Several African American units saw action alongside French soldiers fighting against the Germans. During World War I, 171 black soldiers were awarded the French Legion of Honor for their efforts.

More than 350,000 Black Americans served in segregated units during World War I and Townsend Cemetery in Covington is the final resting place for many of them.

When the United States declared war against Germany in April 1917, the War Department quickly realized that the United States did not have enough men to ensure a victory overseas.

On May 18, 1917, congress passed the Selective Service Act requiring all male citizens between the ages of 21 and 31 to register for the draft. Even before the act was passed, African-American males from all over the country eagerly joined the war effort, viewing the conflict as an opportunity to prove their loyalty, patriotism and worthiness for equal treatment in the United States.


The first black troops sent overseas belonged to service units, and served in positions of support with only a small percentage actually involved in combat.

As the war continued, the Black labor units became even more important, responsible for digging trenches, removing unexploded shells from fields, clearing disabled equipment and barbed wire and burying soldiers killed in action.

Soon, Black soldiers took to the battlefields serving in cavalry, infantry, signal, medical, engineer and artillery units, as well as chaplains, surveyors, truck drivers, chemists and intelligence officers.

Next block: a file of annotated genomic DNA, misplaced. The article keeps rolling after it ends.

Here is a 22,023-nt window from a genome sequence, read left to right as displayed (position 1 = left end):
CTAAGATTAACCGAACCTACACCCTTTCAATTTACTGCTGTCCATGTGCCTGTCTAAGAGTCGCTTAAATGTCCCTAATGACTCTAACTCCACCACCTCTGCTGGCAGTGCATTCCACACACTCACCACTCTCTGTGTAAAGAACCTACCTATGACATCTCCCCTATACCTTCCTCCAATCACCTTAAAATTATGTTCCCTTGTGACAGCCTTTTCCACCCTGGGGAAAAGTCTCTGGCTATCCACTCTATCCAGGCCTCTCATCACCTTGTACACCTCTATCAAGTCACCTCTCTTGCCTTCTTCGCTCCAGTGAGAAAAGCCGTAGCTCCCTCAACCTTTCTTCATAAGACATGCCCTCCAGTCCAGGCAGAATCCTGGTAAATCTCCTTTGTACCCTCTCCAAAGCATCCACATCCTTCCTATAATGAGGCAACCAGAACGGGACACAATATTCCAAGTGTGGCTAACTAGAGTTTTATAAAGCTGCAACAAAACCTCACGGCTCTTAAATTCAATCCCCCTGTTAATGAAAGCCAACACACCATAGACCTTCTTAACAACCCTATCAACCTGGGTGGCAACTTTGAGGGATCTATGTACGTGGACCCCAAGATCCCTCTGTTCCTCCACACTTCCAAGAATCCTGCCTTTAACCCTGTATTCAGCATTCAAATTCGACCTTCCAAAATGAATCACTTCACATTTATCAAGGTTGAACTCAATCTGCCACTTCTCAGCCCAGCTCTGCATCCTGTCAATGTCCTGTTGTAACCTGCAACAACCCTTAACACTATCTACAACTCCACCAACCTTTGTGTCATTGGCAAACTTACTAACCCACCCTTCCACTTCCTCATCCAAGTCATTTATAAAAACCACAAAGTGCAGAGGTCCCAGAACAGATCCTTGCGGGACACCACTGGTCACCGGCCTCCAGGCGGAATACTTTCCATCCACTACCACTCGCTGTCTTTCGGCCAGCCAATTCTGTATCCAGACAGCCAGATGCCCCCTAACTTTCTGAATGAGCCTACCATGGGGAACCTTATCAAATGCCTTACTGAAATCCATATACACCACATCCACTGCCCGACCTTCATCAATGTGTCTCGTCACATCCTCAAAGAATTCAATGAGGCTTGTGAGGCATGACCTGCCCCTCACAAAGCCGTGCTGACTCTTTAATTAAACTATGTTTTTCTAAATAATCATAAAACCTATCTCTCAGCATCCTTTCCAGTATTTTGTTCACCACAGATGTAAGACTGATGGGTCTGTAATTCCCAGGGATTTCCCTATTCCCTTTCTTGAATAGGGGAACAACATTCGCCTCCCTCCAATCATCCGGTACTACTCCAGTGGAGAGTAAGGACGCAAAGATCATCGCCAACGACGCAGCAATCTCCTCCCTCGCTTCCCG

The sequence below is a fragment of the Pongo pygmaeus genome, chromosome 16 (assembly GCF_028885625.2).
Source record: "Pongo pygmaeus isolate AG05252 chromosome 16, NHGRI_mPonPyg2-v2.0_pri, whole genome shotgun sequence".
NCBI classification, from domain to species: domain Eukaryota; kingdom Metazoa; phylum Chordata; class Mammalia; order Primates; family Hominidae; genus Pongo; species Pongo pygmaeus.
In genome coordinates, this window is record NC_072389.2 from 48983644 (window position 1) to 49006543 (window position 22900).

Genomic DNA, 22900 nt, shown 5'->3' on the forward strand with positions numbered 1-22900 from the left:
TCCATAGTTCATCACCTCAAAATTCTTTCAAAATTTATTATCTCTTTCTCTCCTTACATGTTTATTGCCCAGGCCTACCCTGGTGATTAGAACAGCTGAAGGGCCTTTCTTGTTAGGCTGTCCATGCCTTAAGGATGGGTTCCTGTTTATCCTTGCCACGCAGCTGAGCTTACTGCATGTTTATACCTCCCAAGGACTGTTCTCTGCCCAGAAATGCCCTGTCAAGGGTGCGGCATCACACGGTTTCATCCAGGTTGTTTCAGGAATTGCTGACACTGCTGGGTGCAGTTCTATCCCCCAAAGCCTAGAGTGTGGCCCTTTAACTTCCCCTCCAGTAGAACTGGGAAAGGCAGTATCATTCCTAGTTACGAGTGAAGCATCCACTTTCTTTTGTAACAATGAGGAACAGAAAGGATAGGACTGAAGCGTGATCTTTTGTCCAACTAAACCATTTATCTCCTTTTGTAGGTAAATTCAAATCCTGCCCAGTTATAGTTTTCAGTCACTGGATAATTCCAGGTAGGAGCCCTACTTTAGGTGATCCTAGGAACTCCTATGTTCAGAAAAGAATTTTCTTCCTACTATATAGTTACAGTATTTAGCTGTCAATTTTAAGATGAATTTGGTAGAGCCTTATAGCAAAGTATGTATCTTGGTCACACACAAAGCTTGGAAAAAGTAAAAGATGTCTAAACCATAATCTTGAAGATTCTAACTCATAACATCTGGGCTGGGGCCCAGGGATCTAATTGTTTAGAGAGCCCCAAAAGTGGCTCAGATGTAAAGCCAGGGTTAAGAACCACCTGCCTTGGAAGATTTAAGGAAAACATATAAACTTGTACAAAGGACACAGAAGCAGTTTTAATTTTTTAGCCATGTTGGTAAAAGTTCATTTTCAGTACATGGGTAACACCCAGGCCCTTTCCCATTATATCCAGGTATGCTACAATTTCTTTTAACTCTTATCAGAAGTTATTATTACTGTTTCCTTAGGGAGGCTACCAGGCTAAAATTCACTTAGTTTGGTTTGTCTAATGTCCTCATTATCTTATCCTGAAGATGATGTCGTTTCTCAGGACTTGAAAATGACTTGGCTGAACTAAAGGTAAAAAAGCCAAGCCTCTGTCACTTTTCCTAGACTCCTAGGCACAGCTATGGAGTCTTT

The U.S. Army, while still discriminatory, was far more progressive in race relations than the other branches of the military. Blacks could not serve in the Marines at all, and could only serve limited and menial positions in the Navy and the Coast Guard. The U.S. Army was where they could really make an impact, and many of them did.

Artemus McCollum’s gravesite in Townsend Cemetery

Artemus McCollum, is one such soldier. Born on June 7, 1888 in Tipton County to Henry McCollum and Ann Cage McCollum, Artemus joined the U.S. Army on April 28, 1918 at age 29. He was assigned to Co. D, 417th Service/Labor Battalion as a cook. He was a farmer at the time of his enlistment and was married to the former Miss Harriet Barnes on Dec.18, 1910.

After he served for just over a year, he was discharged the day before his birthday, June 6, 1919. He came back home to Covington to his wife and his farm and picked up where he left off, having served his country faithfully.

He died at the age of 51 from heart disease on Sept. 2, 1939 and is buried in Townsend Cemetery.

Another soldier was Valley H. Yarbro of Covington, who served as a sergeant in the 113th Co., of the 804th Pioneer Infantry, U.S. Army.

The Pioneers were men experienced in life in the open, skilled in woodcraft and simple carpentry. The Army used the Pioneer Infantries to march ahead of each battalion to clear a passage through woods or other obstructions for the troops.

These soldiers would make bridges, improve roads and generally complete any minor engineering or construction work needed to move the armies forward.

The son of John Yarbro and Beulah Jeffers Yarbro, Valley was born on Jan. 26, 1895 and died on Mar. 14, 1931 at the age of 36.

Both are buried in Townsend Cemetery on Hope Street in Covington.

Sherri Onorati
Author: Sherri Onorati